Film analysis is a long and complicated process that deserves our most thoughtful and deliberate consideration. When popular culture reviewers resort to easy tricks of symbolism as "thumbs up, way up" or a rating of "9 out of 10" they cheat their audiences of the revelations that can occur when an in-depth analysis is undertaken. Unfortunately, in a forum such as this one, a serious analysis of the film chosen for this discussion cannot hope to be accomplished.
But we will, of course, all do our best.
In my textbook, Visual Communication Images with Messages (1995, Wadsworth) I advocate the use of six perspectives when discussing any visual message--a motion picture included. These six perspectives are:
* PERSONAL: A gut reaction to the work based on subjective opinions.
Upon first viewing any image, everyone draws a quick, gut-level conclusion about the picture based entirely on a personal response. Words and phrases such as "good," "bad," "I like it," or "I hate it" indicate that a person initially analyzes an image on a superficial, cursory level. Personal perspectives are important because they reveal much about the person making the comments. However, such opinions have limited use simply because they are so personal. These comments cannot be generalized beyond the individual, nor do they reveal much in the way of how a culture would view the image. A memorable image always solicits strong personal reactions, either negative or positive. A viewer who rests a conclusion about a visual message on personal perspective denies the chance of perceiving the image in a meaningful way.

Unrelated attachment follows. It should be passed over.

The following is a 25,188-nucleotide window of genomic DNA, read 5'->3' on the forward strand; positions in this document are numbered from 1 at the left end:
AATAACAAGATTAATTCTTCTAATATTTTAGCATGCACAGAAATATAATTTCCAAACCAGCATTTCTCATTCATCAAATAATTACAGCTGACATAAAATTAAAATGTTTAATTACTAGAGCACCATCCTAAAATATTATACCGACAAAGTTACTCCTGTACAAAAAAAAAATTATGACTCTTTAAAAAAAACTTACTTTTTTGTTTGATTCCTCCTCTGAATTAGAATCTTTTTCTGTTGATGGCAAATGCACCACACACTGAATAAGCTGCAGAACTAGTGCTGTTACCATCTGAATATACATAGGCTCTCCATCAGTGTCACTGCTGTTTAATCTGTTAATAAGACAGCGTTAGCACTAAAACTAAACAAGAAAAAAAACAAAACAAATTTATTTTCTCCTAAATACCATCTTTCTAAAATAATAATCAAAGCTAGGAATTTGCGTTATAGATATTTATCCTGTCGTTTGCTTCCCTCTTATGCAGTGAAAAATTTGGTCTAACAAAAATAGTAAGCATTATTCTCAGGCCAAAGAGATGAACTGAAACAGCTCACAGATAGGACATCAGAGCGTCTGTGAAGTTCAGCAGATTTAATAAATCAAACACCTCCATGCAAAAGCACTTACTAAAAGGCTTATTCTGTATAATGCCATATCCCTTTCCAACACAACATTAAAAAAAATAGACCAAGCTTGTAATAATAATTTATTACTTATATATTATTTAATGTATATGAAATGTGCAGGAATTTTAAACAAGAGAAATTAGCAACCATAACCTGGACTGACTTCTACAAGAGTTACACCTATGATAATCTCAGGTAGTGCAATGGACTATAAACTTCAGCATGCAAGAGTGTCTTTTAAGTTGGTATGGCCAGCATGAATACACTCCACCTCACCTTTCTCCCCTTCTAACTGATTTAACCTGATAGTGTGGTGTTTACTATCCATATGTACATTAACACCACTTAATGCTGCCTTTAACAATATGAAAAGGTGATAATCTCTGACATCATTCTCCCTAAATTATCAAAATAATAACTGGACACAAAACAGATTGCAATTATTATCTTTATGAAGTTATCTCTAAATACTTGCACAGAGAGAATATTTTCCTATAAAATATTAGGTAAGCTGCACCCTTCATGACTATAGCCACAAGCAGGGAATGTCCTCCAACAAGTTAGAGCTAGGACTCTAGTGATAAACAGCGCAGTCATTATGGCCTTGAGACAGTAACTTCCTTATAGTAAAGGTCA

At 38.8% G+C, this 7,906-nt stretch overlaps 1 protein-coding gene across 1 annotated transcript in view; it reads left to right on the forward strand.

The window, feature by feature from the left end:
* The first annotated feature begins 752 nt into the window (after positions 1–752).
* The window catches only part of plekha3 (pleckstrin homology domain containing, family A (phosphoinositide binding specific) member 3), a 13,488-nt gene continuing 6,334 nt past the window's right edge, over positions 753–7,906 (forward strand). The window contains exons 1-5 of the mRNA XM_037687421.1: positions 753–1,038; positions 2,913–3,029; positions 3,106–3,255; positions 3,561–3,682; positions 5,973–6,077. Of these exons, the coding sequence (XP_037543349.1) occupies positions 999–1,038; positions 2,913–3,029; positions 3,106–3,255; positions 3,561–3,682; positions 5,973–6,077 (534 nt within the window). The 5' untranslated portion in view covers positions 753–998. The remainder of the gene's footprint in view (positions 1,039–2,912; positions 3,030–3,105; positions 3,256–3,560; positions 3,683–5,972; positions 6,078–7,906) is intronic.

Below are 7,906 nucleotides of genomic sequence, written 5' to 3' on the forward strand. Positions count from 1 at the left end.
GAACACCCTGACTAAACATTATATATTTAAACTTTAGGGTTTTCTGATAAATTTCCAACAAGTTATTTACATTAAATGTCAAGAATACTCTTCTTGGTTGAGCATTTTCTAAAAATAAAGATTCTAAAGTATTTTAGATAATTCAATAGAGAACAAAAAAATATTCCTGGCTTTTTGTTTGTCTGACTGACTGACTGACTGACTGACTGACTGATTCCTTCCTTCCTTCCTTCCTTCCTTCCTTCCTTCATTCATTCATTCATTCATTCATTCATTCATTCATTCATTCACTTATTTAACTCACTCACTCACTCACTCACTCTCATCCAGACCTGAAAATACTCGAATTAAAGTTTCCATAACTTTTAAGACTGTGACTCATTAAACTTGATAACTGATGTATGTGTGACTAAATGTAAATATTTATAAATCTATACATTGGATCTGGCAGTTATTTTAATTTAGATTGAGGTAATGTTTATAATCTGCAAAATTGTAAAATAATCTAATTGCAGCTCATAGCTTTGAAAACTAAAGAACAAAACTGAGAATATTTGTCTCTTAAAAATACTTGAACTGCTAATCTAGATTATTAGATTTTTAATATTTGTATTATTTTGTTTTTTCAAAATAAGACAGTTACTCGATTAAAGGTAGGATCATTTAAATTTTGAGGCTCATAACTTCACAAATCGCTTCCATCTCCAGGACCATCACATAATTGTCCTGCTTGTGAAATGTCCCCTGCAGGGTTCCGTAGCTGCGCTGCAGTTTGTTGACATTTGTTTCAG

* HISTORICAL: A determination of the importance of the work based on the medium's time line.
Motion pictures have a unique history of circumstances that were set in motion and fostered by individuals interested in promoting them. A knowledge of movie history allows one to understand current trends in terms of their roots in techniques and philosophies of the past. Creative visual message production always comes from an awareness of what has come before, so present applications also will influence future uses.
* TECHNICAL: The relationship between light, the recording medium used to produce the work, and the means for presentation of the work.
A film critic must know something about how movies work. A thorough critique of motion pictures requires a knowledge of how the director generated the images shown. With an understanding of the techniques involved in producing an image, one is in a better position to know when production values are high or low, when great or little care has been taken, or when much or little money was spent to make the movie.